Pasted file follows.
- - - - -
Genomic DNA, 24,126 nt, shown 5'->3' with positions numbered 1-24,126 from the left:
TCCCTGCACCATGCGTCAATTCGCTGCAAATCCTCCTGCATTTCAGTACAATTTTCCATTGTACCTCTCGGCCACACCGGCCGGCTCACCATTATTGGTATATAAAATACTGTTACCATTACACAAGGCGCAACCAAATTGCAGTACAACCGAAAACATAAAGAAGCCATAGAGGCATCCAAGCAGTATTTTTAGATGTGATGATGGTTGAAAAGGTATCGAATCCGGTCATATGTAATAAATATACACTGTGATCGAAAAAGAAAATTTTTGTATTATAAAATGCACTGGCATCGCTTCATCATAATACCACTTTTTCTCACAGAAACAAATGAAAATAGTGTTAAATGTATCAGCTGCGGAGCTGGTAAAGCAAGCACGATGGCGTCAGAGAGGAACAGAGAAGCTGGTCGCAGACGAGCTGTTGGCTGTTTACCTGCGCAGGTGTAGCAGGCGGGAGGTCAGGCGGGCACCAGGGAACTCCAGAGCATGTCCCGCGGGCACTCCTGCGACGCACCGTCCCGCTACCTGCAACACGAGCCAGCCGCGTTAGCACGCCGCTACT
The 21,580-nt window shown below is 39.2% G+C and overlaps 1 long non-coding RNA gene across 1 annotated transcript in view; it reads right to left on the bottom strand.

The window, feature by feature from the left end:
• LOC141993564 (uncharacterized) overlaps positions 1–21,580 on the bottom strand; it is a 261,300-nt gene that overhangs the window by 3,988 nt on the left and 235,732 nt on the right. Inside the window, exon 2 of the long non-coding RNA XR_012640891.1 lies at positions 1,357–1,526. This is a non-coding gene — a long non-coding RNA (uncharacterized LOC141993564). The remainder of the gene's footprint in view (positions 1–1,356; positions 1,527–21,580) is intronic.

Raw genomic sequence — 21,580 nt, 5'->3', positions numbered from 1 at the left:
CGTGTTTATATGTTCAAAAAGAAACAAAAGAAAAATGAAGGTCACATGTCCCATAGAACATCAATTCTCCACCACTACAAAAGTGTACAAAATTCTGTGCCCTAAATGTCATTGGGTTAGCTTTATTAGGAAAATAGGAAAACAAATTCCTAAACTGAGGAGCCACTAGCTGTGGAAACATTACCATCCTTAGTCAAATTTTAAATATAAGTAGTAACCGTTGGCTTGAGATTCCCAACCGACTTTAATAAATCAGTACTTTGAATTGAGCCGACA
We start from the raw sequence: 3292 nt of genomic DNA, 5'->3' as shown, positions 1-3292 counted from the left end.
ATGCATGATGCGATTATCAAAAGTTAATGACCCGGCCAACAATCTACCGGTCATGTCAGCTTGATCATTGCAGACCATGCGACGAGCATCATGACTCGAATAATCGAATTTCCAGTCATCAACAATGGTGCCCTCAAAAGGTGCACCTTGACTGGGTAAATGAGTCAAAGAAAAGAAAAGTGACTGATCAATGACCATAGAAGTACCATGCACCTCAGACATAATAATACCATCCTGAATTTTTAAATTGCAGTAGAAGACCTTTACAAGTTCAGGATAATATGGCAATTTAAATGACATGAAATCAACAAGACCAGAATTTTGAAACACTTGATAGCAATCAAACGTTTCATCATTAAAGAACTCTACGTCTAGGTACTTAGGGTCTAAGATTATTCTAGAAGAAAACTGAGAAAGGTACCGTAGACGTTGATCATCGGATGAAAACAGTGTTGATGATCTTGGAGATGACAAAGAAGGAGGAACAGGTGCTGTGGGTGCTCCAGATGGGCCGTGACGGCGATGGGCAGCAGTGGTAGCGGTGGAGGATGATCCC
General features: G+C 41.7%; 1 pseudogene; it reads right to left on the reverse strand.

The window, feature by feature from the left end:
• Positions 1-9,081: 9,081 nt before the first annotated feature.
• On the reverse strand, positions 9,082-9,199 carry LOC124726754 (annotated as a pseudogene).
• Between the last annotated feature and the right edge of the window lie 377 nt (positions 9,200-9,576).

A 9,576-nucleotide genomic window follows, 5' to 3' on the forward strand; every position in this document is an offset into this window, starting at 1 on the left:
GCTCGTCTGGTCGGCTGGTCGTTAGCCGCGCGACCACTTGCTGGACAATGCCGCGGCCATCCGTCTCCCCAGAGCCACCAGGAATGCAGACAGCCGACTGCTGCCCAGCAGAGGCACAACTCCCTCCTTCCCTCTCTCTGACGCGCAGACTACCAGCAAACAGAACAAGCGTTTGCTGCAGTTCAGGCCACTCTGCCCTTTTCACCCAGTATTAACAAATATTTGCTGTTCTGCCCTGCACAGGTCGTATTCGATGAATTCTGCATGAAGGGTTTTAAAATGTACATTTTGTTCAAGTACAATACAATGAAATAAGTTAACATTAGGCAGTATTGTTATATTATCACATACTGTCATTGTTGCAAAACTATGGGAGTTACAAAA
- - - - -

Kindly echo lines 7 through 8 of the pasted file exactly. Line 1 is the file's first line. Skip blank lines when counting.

CGTGTTTATATGTTCAAAAAGAAACAAAAGAAAAATGAAGGTCACATGTCCCATAGAACATCAATTCTCCACCACTACAAAAGTGTACAAAATTCTGTGCCCTAAATGTCATTGGGTTAGCTTTATTAGGAAAATAGGAAAACAAATTCCTAAACTGAGGAGCCACTAGCTGTGGAAACATTACCATCCTTAGTCAAATTTTAAATATAAGTAGTAACCGTTGGCTTGAGATTCCCAACCGACTTTAATAAATCAGTACTTTGAATTGAGCCGACA
We start from the raw sequence: 3292 nt of genomic DNA, 5'->3' as shown, positions 1-3292 counted from the left end.